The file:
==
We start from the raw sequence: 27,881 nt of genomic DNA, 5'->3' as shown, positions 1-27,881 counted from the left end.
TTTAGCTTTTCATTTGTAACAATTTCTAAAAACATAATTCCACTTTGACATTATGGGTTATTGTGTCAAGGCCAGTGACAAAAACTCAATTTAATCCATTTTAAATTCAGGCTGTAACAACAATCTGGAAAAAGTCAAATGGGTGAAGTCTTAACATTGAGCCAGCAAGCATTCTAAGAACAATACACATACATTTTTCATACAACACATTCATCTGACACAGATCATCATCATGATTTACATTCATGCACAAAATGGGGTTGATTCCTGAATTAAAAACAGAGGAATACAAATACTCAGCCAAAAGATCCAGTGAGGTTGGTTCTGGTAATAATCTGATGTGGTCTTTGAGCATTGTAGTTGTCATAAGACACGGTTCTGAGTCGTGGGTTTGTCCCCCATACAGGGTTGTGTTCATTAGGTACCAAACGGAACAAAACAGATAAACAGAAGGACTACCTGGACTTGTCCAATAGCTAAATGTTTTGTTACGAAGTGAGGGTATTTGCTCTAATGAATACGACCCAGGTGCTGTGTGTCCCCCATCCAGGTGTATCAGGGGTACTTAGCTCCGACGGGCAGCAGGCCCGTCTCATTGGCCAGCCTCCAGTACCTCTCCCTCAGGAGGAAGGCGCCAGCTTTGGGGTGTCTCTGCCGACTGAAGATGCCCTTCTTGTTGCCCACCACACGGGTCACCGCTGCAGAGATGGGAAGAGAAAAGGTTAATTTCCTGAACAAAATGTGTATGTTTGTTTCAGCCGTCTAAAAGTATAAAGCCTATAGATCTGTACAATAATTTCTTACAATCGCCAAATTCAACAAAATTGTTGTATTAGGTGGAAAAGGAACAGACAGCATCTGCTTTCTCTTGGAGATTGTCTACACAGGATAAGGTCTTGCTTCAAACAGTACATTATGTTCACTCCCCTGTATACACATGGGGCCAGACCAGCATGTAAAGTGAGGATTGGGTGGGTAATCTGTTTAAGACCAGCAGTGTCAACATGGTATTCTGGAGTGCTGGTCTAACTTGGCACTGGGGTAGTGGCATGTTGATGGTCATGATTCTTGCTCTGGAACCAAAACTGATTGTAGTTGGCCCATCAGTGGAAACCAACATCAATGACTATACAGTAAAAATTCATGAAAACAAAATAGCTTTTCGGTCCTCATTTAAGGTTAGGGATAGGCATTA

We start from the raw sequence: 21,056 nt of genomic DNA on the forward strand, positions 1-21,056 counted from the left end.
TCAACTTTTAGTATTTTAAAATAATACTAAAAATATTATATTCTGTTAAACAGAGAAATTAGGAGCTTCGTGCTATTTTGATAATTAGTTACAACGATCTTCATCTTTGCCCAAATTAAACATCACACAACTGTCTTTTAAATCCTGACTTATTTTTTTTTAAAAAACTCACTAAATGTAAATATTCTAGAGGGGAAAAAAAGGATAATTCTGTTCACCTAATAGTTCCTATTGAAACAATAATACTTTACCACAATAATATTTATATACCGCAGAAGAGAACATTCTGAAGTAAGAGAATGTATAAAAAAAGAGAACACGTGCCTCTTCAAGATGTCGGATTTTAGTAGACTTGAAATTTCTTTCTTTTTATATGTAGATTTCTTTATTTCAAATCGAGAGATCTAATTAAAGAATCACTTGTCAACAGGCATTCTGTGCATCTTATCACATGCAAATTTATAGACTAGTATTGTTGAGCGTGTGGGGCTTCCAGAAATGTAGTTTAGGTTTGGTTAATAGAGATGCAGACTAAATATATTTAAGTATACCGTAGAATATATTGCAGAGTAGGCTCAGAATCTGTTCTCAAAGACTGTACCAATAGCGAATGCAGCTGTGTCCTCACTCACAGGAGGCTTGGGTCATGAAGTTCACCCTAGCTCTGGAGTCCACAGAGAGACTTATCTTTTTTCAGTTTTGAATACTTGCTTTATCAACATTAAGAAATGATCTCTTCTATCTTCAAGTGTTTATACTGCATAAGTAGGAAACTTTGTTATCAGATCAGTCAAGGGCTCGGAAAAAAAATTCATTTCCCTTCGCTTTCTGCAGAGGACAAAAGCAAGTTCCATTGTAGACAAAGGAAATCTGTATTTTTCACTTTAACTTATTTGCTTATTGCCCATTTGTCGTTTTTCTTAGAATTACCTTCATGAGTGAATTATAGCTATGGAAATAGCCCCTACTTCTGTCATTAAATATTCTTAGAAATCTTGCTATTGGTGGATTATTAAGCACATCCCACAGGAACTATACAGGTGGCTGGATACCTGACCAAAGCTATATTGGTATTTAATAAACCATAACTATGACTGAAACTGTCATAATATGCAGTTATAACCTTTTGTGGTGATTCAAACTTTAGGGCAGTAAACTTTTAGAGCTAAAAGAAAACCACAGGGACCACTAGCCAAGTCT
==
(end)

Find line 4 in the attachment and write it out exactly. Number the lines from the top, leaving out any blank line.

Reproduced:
TCAACTTTTAGTATTTTAAAATAATACTAAAAATATTATATTCTGTTAAACAGAGAAATTAGGAGCTTCGTGCTATTTTGATAATTAGTTACAACGATCTTCATCTTTGCCCAAATTAAACATCACACAACTGTCTTTTAAATCCTGACTTATTTTTTTTTAAAAAACTCACTAAATGTAAATATTCTAGAGGGGAAAAAAAGGATAATTCTGTTCACCTAATAGTTCCTATTGAAACAATAATACTTTACCACAATAATATTTATATACCGCAGAAGAGAACATTCTGAAGTAAGAGAATGTATAAAAAAAGAGAACACGTGCCTCTTCAAGATGTCGGATTTTAGTAGACTTGAAATTTCTTTCTTTTTATATGTAGATTTCTTTATTTCAAATCGAGAGATCTAATTAAAGAATCACTTGTCAACAGGCATTCTGTGCATCTTATCACATGCAAATTTATAGACTAGTATTGTTGAGCGTGTGGGGCTTCCAGAAATGTAGTTTAGGTTTGGTTAATAGAGATGCAGACTAAATATATTTAAGTATACCGTAGAATATATTGCAGAGTAGGCTCAGAATCTGTTCTCAAAGACTGTACCAATAGCGAATGCAGCTGTGTCCTCACTCACAGGAGGCTTGGGTCATGAAGTTCACCCTAGCTCTGGAGTCCACAGAGAGACTTATCTTTTTTCAGTTTTGAATACTTGCTTTATCAACATTAAGAAATGATCTCTTCTATCTTCAAGTGTTTATACTGCATAAGTAGGAAACTTTGTTATCAGATCAGTCAAGGGCTCGGAAAAAAAATTCATTTCCCTTCGCTTTCTGCAGAGGACAAAAGCAAGTTCCATTGTAGACAAAGGAAATCTGTATTTTTCACTTTAACTTATTTGCTTATTGCCCATTTGTCGTTTTTCTTAGAATTACCTTCATGAGTGAATTATAGCTATGGAAATAGCCCCTACTTCTGTCATTAAATATTCTTAGAAATCTTGCTATTGGTGGATTATTAAGCACATCCCACAGGAACTATACAGGTGGCTGGATACCTGACCAAAGCTATATTGGTATTTAATAAACCATAACTATGACTGAAACTGTCATAATATGCAGTTATAACCTTTTGTGGTGATTCAAACTTTAGGGCAGTAAACTTTTAGAGCTAAAAGAAAACCACAGGGACCACTAGCCAAGTCT